You know that point in Michael Caine's career where he suddenly started wittering on about how it's great in America because nobody cares about class? That's the point Mumford And Sons have reached:
anjo player WINSTON MARSHALL said: “Class is a big issue here. And some people get picked on more than others. I think we probably do.Yeah, Winston. People think you're posh boys because of the tweed. Nothing to do with you and Mumford having met at an Eton Group private school, of course.
“I mean, it doesn’t help that we wear waistcoats and tweed the whole time.
“But there is a reverse snobbishness in England towards that sort of stuff.
“And I think that’s one of the reasons we really enjoy America, ’cos we’re classless.”
Worth remembering here that a couple of years back, there was an attempt to drag The Vaccines into the posh band part of the venn diagram, but, despite the parents with expensive London property and the best efforts of Simon Price, the label never stuck.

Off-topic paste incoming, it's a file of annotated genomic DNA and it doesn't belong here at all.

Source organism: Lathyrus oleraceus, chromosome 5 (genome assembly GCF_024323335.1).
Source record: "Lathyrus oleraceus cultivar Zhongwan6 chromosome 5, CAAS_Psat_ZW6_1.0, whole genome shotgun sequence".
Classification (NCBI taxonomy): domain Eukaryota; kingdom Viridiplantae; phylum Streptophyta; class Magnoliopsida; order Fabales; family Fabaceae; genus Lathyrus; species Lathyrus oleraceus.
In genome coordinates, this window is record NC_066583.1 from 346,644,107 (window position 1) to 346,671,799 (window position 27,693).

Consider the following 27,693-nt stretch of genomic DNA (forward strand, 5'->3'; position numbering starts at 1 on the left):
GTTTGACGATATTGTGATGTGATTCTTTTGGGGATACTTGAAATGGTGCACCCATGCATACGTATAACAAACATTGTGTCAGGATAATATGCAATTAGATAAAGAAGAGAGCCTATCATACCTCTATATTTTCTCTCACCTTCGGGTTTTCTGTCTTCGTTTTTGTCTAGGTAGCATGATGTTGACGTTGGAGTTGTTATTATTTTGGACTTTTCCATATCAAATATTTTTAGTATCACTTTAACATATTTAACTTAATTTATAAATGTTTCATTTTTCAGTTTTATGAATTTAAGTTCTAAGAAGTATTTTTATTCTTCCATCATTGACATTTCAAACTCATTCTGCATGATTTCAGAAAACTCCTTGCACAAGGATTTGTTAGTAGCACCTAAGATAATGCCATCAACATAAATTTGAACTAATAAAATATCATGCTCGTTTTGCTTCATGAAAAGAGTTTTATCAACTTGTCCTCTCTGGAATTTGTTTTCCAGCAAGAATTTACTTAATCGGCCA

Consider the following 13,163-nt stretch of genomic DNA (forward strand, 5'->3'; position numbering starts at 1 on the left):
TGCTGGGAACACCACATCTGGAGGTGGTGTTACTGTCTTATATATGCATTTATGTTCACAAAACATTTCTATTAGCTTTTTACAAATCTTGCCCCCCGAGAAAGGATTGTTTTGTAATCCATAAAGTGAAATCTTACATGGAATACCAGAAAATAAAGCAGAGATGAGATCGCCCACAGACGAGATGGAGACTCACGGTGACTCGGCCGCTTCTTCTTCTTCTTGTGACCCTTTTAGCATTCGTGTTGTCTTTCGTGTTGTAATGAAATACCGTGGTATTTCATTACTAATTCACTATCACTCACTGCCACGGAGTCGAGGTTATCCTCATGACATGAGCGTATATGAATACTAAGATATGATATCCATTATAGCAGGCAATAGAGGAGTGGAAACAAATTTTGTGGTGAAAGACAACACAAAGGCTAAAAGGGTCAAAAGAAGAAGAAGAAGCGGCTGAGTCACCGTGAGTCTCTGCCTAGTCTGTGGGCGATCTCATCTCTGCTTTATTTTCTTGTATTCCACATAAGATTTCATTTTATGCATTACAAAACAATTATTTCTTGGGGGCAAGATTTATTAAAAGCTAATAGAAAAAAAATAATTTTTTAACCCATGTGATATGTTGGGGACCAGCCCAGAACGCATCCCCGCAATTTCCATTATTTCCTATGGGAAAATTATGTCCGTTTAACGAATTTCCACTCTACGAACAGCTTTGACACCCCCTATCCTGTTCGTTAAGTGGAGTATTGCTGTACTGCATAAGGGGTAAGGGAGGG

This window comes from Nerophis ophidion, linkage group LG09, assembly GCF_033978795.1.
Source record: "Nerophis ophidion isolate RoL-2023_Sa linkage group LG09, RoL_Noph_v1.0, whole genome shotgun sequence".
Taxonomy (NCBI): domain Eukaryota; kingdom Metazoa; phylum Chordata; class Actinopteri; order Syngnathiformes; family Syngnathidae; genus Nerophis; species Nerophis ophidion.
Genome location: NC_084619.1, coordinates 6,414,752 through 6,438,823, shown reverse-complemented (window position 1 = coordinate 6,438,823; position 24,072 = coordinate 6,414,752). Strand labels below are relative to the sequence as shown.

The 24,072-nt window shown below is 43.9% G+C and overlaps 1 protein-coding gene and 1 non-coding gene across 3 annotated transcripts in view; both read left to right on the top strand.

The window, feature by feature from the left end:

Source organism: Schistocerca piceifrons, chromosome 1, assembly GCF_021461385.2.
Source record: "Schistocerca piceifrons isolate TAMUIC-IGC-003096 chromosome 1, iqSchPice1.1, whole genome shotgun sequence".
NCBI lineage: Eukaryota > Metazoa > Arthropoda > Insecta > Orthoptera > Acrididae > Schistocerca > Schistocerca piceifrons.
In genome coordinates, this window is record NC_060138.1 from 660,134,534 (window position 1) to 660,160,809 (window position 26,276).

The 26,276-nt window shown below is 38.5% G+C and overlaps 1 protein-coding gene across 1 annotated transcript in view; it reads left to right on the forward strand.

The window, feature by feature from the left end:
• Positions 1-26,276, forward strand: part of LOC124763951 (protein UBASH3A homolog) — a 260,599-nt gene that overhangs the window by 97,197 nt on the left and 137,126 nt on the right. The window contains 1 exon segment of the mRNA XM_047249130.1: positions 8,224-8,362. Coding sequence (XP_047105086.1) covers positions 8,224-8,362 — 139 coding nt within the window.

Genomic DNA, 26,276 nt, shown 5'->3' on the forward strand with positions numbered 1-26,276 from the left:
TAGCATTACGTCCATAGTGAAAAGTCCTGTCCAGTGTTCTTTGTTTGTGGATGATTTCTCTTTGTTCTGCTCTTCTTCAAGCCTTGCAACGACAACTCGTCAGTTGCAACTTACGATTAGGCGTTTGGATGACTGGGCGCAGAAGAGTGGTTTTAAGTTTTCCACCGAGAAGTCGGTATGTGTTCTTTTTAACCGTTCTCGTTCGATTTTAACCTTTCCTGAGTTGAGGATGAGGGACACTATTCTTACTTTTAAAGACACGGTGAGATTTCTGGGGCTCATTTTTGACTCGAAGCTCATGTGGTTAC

Compare that with the Mumfords. They can send their footmen to the front gates all they like, displaying "We are classless" messages on gilded easels until it's time for a kitchen supper, but the sense that they'd be played in a sketch by John Cleese rather than Ronnie Corbett always hangs over them.
I don't think it's that America doesn't notice this; indeed, it's a big part of their appeal over in the US - a country which happily shoved all the guns from the Royal baby salute onto the news.
If Winston turned up with his banjo but without the accent in New York, he'd not be given Grammys and would probably be thrown onto a bus heading off to the Appalachians.
It's okay for the Mumfords to complain about how they get "picked on". They seem less interested in admitting the massive advantages their background gave them.